Studies show that good bacteria in the gut do more than just protect our digestive systems

Whilst writing my last post about zinc and the common cold I came across some interesting research and evidence about probiotics and how they may be useful in enhancing the function of our immune system.  Probiotics are supplements containing ‘beneficial’ or friendly bacteria which inhabit the intestines.  These friendly bacteria produce various substances in our bodies, such as acetic acid, lactic acid and hydrogen peroxide, which  may help to counteract detrimental bacterial and viral infections in all parts of the body (not just in our digestive systems). 

Two studies (1,2) have looked specifically at how taking probiotics daily can prevent us from catching colds and how they may affect the duration and severity of cold symptoms if we do succumb.  Results suggest that taking probiotic supplements for at least three months had a positive effect on the cells of the immune system, shortened common cold episodes by almost 2 days and reduced the severity of symptoms!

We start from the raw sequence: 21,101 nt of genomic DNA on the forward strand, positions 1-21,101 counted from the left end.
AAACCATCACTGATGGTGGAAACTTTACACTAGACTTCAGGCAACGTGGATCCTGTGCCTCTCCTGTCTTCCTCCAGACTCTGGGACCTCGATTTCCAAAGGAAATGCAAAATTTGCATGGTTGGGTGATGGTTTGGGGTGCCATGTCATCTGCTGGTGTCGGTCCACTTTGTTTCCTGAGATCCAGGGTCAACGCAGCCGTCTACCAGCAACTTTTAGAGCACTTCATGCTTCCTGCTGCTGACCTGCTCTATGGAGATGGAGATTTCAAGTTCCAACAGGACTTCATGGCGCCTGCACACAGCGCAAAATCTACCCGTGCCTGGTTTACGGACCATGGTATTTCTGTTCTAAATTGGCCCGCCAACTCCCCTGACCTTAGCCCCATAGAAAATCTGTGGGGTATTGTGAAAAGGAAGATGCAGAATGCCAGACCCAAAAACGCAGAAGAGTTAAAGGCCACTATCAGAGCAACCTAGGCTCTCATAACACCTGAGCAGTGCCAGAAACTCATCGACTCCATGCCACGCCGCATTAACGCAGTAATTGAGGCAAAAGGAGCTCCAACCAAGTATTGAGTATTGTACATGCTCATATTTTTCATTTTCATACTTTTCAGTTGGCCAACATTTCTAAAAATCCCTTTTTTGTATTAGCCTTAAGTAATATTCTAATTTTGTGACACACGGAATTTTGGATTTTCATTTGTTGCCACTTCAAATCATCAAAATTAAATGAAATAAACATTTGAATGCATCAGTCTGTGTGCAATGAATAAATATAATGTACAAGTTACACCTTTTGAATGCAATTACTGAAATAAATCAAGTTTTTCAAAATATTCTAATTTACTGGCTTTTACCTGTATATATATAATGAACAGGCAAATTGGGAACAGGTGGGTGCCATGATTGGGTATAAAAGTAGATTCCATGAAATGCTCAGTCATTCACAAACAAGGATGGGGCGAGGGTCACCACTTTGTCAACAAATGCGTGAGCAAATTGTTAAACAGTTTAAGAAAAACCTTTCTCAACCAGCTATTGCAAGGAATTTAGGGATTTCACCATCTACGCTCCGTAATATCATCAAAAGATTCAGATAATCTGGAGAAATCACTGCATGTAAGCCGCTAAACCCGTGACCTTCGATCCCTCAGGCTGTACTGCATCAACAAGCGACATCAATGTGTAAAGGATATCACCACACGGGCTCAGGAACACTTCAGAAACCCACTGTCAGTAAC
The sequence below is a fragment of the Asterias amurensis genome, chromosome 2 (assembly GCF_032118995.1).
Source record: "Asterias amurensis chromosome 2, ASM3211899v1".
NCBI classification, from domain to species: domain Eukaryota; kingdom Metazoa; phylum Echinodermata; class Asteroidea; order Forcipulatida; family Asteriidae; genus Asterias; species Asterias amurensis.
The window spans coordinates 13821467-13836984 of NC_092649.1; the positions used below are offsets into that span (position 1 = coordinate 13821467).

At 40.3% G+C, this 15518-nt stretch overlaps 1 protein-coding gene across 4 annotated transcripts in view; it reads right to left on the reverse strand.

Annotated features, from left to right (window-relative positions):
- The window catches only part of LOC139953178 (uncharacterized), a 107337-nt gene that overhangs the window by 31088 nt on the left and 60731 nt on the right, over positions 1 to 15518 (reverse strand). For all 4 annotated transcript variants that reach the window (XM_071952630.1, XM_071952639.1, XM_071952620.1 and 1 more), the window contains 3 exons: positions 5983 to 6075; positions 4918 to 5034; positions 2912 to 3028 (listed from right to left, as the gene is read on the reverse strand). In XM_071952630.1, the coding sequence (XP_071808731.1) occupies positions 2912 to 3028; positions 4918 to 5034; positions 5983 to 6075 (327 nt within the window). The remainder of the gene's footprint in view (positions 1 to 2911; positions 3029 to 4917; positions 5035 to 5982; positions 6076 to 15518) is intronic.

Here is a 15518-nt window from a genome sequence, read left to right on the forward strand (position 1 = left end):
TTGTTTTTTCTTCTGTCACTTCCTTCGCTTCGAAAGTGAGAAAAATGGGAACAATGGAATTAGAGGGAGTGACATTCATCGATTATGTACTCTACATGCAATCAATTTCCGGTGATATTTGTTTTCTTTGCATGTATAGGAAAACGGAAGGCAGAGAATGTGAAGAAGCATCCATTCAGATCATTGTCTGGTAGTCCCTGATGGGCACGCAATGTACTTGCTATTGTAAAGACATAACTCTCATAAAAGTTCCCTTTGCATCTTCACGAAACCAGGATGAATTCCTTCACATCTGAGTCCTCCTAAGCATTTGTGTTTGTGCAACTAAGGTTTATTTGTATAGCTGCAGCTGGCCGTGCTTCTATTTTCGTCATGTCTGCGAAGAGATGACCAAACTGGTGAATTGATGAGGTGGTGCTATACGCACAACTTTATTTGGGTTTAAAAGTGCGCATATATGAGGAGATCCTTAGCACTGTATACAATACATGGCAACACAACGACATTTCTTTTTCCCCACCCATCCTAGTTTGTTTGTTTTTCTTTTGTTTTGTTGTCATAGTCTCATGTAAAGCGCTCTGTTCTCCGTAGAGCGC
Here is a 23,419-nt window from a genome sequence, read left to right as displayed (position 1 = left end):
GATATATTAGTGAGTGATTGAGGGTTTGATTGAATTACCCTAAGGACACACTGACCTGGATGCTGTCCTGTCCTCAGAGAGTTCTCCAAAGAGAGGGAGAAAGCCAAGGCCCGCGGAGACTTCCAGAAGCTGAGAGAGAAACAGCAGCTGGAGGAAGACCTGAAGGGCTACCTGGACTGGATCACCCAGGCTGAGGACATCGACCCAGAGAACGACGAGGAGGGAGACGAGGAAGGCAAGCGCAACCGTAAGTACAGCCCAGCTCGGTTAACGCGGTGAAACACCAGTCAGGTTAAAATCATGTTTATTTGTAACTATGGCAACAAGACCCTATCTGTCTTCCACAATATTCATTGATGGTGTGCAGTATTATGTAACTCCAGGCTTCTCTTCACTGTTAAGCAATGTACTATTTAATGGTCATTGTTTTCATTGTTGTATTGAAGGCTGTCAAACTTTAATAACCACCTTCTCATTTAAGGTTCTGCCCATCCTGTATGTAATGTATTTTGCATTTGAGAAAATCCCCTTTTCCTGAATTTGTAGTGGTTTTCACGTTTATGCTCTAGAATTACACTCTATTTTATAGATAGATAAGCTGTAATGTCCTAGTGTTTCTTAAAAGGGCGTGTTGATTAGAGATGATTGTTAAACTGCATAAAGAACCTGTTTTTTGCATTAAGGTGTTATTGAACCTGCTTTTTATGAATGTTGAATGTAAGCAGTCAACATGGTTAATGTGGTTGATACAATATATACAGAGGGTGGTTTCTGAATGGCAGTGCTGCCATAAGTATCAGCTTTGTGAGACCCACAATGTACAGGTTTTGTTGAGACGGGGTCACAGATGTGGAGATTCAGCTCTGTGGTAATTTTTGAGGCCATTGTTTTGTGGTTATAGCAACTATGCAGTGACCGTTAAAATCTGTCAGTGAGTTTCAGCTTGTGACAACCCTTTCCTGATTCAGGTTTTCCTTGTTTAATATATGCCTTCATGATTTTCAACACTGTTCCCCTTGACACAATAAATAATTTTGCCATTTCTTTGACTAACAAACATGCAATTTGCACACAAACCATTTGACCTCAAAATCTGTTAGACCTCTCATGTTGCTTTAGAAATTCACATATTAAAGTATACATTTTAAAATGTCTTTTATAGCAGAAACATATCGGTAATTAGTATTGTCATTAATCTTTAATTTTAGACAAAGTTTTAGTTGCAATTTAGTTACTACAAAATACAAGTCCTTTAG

Evidence for the various health benefits of taking daily probiotic and/or prebiotic supplements is growing each year.  Probiotics work by supplying ‘beneficial/friendly’ bacteria to the digestive system and Prebiotics, often called FOS or fructooligosaccharides, work by promoting the continued growth of friendly bacteria present in the intestines.  FOS act as a food source that only the beneficial bacteria can use to grow.  Personally I have taken prebiotics for many years now.  One of my professors at university, Prof Glen Gibson, has published several scientific papers and studies concerning the benefits of prebiotics and probiotics to health and he spurred me into taking a daily supplement. 

Many products are available that combine Probiotics and Prebiotics together.  After a month of taking the combined supplement you may wish to switch and use a prebiotic/FOS supplement only.  This will help to maintain high levels of the beneficial bacteria in the digestive system.
(1) de Vrese M et al.  2005.  Effect of Lactobacillus gasseri PA 16/8, Bifidobacterium longum SP 07/3, B. bifidum MF 20/5 on common cold episodes:  a double blind, randomized, controlled trial.  Clinical Nutrition.  24(4):481-491
(2) Tubelius, P et al.  2005.  Increasing work-place healthiness with the probiotic Lactobacillus reuteri:  a randomised, double-blind placebo-controlled study.  Environ Health.  4(1):25

Written by Ani Kowal